That’s where the Christian nationalist emphasis on small-scale networking, coordination, and political education pays off. The conference is a chance for Christians Engaged, an out-of-state organization, to link up with area activists like Tabitha Valleau, an ally of viciously antisemitic Putin propagandist Charles Bausman. Valleau is a leader of Free PA, a local band of anti-vaccine election denialists. Her movement started out by organizing anti-mask protests—but, like similar groups, it’s grown in power and scope. Now, Free PA members have secured spots on local school boards and GOP committees, and they’re working to bring an immediate end to the state’s mail-in voting.

Central to the heart of the conference is a claim made by nearly every speaker: there is “no separation of church and state.” Speakers like Rick Green, “America’s Constitution Coach,” teach us how to sell that argument, using the writings of an evangelist whose work was pulled from shelves over historical inaccuracies—in other words, how to quietly rewrite the Constitution by blending fake news with the language of the Bible.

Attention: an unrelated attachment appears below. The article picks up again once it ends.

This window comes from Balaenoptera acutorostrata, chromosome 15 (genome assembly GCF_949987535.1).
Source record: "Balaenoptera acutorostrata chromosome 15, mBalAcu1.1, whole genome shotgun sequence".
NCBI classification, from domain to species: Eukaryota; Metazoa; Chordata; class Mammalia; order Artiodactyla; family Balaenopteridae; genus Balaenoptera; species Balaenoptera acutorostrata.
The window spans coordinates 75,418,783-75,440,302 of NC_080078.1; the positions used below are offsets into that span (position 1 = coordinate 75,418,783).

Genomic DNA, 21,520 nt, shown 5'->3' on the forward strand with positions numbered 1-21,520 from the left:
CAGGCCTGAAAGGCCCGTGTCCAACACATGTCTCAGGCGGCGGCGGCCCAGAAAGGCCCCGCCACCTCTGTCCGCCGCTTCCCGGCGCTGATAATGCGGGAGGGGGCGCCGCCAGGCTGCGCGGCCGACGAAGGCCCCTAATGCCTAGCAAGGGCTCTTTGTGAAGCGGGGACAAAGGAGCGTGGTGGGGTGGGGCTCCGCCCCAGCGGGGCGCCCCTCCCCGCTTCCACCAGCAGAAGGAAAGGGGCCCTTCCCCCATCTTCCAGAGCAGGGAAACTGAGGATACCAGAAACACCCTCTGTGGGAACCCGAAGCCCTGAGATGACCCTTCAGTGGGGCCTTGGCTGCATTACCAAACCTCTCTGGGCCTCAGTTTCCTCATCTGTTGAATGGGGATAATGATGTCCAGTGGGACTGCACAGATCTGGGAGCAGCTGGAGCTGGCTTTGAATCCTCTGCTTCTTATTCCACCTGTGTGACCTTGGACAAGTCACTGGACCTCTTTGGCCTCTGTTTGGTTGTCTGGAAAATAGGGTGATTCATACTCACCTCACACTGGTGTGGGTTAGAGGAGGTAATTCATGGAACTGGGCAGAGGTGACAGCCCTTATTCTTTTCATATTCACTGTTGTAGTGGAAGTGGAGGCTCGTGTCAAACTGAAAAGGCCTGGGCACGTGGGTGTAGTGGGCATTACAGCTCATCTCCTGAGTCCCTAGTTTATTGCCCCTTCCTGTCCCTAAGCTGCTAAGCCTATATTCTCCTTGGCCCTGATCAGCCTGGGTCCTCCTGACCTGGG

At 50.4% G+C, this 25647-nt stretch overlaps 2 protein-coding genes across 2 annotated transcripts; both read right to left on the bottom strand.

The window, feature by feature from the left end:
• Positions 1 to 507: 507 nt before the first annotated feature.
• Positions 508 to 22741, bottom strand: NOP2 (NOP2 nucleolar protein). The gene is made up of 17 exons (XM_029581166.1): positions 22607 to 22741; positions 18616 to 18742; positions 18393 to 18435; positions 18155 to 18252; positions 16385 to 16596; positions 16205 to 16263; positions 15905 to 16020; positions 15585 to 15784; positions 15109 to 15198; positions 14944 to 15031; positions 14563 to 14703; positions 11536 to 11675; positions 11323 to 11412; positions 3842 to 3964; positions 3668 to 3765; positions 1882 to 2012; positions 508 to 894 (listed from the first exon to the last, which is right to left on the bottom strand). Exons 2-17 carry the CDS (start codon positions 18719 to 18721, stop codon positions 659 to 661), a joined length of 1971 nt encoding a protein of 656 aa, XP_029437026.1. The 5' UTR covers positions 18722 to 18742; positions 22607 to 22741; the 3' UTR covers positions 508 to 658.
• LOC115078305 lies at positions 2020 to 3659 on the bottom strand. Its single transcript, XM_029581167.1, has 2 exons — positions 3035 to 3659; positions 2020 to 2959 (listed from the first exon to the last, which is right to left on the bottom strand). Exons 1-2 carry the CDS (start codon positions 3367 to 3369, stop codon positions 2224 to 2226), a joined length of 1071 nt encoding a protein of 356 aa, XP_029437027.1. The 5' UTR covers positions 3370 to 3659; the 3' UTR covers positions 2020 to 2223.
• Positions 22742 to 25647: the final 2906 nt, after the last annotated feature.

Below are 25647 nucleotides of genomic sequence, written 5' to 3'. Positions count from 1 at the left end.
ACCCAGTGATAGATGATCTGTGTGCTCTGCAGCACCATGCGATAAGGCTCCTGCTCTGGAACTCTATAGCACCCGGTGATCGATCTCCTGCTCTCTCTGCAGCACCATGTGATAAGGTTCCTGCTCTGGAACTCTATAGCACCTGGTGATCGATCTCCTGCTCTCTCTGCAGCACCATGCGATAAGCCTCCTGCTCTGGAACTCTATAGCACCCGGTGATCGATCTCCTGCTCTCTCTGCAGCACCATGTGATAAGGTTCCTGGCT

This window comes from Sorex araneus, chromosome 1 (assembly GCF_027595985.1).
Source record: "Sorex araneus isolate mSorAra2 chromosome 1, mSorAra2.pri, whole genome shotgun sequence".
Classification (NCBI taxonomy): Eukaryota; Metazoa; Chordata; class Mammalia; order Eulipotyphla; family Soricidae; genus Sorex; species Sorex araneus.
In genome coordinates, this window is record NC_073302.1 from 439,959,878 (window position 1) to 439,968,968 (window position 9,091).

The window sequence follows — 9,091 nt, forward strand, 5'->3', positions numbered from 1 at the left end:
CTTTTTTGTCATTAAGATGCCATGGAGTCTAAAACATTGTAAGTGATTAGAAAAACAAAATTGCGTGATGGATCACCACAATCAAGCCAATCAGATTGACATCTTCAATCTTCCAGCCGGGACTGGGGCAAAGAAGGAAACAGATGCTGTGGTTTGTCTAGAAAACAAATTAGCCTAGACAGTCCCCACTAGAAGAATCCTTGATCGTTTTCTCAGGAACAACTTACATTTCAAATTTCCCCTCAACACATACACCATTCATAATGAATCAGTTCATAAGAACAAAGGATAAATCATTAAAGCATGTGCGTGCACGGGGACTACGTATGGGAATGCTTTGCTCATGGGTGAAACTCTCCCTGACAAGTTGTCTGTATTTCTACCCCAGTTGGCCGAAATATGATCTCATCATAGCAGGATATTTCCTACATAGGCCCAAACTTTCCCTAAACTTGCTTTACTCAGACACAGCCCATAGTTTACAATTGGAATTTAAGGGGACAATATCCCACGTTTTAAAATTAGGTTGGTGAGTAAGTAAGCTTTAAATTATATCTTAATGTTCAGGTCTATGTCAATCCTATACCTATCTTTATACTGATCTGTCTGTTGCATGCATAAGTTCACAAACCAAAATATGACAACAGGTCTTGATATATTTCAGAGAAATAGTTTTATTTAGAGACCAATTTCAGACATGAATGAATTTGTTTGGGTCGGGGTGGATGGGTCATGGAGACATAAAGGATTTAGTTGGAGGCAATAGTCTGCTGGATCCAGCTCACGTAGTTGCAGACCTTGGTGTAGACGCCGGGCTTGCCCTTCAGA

They, Borowicz says, hate the Bible: Democrats, COVID-conscious governors, librarians letting “pornography”—read: queer-friendly literature—into schools, trans people, pastors who didn’t fight lockdown orders, and Barack Obama, “the opposite of light.” (COVID, by the way, is “punishment for our sins.”)

Borowicz herself, of course, is part of the Christian nationalist renaissance—she took office in 2019, just before Pennsylvania swore in its first Muslim woman legislator. Borowicz wasn’t crazy about that. She shares the story with the crowd: “I saw all of those Muslims sitting there,” she says, “I got scared, and I just started praying.”

She delivered that day’s opening prayer, a headline-grabber that slid Trump, Israel, “God forgive us,” and thirteen invocations of Christ into two minutes. Even fellow Republicans gaped. The Council on American Islamic Relations offered one summary: a “mean-spirited, Islamophobic, anti-semitic, and xenophobic benediction.”